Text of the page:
Wednesday, October 20, 2010

Forecasting equity prices in turbulent times

The markets have been very volatile over the past few years. Investing in these times has been fraught with risks. In such a market, it is very difficult to make investment decisions based on valuation models. Almost always these models indicate that stocks are over priced. Equity fund houses are adding to the confusion with their near-random buy-sell ratings. There seems to be little logic behind these recommendations.

However, there is a method wherein we can logically explain the variations in valuations. We can look at equity prices as composed of two components, a value component and an asset inflation component.

Value component can be expressed as a price band based on fundamental assumptions. The output of most models is usually a price band. These assumption are dependent on the company and economic situation. As we tweak these assumptions for a base case, bull case and bear case we end up with a price band. The price or value is based on various valuation models such as sum-of-parts, residual income, etc. Normally, prices should vary within these bands and the inflation component should be bare minimum. However, in recent years the prices have moved out of the valuation range.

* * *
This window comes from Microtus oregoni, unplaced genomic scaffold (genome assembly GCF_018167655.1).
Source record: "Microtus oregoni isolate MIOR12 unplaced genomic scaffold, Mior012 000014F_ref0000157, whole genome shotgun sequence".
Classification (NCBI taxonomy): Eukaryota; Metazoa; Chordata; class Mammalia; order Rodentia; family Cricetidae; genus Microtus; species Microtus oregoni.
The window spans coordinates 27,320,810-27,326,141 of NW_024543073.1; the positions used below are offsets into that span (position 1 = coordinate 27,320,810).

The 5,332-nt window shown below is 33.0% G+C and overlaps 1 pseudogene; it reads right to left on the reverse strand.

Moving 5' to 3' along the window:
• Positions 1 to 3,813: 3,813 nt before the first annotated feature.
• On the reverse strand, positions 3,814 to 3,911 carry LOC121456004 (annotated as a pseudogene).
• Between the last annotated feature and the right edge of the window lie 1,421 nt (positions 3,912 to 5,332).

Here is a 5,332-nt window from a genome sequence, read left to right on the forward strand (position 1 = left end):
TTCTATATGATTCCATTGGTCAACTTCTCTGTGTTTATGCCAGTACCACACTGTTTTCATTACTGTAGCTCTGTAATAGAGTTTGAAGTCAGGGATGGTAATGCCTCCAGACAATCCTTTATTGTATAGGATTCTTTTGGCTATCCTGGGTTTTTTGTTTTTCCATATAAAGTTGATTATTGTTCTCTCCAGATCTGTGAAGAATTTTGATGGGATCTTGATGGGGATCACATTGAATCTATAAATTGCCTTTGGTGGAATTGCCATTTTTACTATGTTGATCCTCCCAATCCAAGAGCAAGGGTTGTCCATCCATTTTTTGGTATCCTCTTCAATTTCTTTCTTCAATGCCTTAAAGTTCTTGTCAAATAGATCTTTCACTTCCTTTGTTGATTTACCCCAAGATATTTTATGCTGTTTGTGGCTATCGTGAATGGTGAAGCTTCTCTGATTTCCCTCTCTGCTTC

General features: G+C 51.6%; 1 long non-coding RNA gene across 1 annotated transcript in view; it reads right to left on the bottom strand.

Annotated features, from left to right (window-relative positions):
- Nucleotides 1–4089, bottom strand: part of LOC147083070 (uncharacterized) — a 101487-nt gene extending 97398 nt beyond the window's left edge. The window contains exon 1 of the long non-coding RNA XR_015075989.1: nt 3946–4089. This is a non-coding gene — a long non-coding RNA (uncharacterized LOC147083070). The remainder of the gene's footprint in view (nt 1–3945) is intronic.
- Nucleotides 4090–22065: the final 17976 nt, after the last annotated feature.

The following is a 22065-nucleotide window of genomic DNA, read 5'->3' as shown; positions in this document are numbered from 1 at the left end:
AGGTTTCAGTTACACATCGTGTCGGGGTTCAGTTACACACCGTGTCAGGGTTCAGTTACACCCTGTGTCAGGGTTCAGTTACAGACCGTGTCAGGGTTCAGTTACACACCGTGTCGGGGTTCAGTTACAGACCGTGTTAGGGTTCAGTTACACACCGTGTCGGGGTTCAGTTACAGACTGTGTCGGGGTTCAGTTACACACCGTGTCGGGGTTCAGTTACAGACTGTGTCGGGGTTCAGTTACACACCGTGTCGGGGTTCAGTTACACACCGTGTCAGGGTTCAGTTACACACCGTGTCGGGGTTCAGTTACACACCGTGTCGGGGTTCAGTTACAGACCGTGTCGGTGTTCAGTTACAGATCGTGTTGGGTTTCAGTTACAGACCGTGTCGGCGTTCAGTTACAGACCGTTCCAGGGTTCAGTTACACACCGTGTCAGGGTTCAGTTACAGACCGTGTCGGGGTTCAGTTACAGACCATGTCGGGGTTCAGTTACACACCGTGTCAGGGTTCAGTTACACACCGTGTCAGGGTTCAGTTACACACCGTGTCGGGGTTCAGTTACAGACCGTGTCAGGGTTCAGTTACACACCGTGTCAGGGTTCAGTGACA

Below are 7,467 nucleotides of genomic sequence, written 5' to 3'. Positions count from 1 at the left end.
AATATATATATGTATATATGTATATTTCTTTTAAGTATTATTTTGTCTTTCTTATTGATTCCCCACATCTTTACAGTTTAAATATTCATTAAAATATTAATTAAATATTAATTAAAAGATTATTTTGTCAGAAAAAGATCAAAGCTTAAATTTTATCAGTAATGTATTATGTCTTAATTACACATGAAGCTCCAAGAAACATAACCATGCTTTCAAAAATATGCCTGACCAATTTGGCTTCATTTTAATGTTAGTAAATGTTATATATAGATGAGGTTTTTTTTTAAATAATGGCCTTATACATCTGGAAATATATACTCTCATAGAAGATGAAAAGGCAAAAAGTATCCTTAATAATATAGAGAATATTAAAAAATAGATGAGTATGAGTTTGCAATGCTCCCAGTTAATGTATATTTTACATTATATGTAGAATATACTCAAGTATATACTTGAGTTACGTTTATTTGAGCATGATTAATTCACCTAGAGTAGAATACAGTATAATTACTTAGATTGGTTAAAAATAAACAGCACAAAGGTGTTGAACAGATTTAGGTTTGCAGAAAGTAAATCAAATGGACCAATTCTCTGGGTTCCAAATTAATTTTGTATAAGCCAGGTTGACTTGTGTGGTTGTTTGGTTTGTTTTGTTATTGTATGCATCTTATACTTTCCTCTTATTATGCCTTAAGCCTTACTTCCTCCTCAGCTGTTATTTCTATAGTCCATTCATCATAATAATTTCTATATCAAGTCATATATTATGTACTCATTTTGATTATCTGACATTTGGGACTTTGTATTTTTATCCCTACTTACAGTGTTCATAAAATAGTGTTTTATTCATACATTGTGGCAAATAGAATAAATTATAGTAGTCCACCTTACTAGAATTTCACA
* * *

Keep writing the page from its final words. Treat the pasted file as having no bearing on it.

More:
The movement is because of asset inflation because of the high liquidity being pumped into the market. Those are not the only reasons and each market has a different variables that influence the asset inflation for that market. The role of equity analyst, therefore, also includes forecasting the expected asset inflation. From a first principles, in a market influenced by foreign capital flows, average daily volume should be a good indicator. For example, in India, the asset inflation component for large cap stocks with high volumes could be to the tune of 35-40%. For mid-caps or firms out of favour the range may be 20-30% while small caps may have inflation factor of 10%. As the global picture changes, the macro analyst can thereafter adjust the asset inflation component at the country level. I believe this is a better way to present equity research prices.

Let us take an example.  Let us say that the value component for stock like Bharti Airtel comes to INR 300 per share. Now telecom as a sector is a little out of favour and the inflation factor for Bharti Airtel would be lower than usual 35-40% for large-cap stocks. Let us say it is 20-25%. Therefore, the expected price range for Bharti Airtel will be INR 360-375.

Long Bharti